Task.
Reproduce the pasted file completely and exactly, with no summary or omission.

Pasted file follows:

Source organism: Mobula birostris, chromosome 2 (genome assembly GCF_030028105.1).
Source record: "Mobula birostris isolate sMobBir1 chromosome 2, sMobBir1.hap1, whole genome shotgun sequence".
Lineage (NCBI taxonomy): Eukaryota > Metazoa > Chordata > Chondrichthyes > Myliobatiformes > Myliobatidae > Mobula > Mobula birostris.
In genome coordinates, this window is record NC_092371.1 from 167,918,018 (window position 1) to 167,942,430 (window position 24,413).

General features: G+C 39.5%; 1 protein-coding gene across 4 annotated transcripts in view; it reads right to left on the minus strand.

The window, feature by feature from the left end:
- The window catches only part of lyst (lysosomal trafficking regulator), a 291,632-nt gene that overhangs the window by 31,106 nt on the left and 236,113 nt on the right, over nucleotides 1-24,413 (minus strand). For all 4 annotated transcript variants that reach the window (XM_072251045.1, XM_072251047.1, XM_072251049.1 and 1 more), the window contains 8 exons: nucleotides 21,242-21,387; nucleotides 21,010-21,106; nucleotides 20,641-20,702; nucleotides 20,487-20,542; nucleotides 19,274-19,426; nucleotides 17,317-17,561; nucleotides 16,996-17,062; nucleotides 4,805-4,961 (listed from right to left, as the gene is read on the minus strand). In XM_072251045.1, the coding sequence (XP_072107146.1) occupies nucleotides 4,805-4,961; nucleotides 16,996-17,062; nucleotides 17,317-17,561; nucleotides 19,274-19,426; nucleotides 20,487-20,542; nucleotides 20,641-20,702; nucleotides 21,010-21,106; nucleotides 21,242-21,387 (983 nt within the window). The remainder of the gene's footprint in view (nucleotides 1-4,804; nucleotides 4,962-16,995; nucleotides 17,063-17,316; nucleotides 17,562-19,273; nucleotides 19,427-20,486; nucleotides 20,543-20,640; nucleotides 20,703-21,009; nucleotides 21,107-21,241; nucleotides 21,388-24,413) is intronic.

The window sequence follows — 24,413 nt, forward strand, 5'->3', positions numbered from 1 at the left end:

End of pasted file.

Source organism: Mobula birostris, chromosome 2 (genome assembly GCF_030028105.1).
Source record: "Mobula birostris isolate sMobBir1 chromosome 2, sMobBir1.hap1, whole genome shotgun sequence".
Lineage (NCBI taxonomy): Eukaryota > Metazoa > Chordata > Chondrichthyes > Myliobatiformes > Myliobatidae > Mobula > Mobula birostris.
In genome coordinates, this window is record NC_092371.1 from 167,918,018 (window position 1) to 167,942,430 (window position 24,413).

General features: G+C 39.5%; 1 protein-coding gene across 4 annotated transcripts in view; it reads right to left on the minus strand.

The window, feature by feature from the left end:
- The window catches only part of lyst (lysosomal trafficking regulator), a 291,632-nt gene that overhangs the window by 31,106 nt on the left and 236,113 nt on the right, over nucleotides 1-24,413 (minus strand). For all 4 annotated transcript variants that reach the window (XM_072251045.1, XM_072251047.1, XM_072251049.1 and 1 more), the window contains 8 exons: nucleotides 21,242-21,387; nucleotides 21,010-21,106; nucleotides 20,641-20,702; nucleotides 20,487-20,542; nucleotides 19,274-19,426; nucleotides 17,317-17,561; nucleotides 16,996-17,062; nucleotides 4,805-4,961 (listed from right to left, as the gene is read on the minus strand). In XM_072251045.1, the coding sequence (XP_072107146.1) occupies nucleotides 4,805-4,961; nucleotides 16,996-17,062; nucleotides 17,317-17,561; nucleotides 19,274-19,426; nucleotides 20,487-20,542; nucleotides 20,641-20,702; nucleotides 21,010-21,106; nucleotides 21,242-21,387 (983 nt within the window). The remainder of the gene's footprint in view (nucleotides 1-4,804; nucleotides 4,962-16,995; nucleotides 17,063-17,316; nucleotides 17,562-19,273; nucleotides 19,427-20,486; nucleotides 20,543-20,640; nucleotides 20,703-21,009; nucleotides 21,107-21,241; nucleotides 21,388-24,413) is intronic.

The window sequence follows — 24,413 nt, forward strand, 5'->3', positions numbered from 1 at the left end: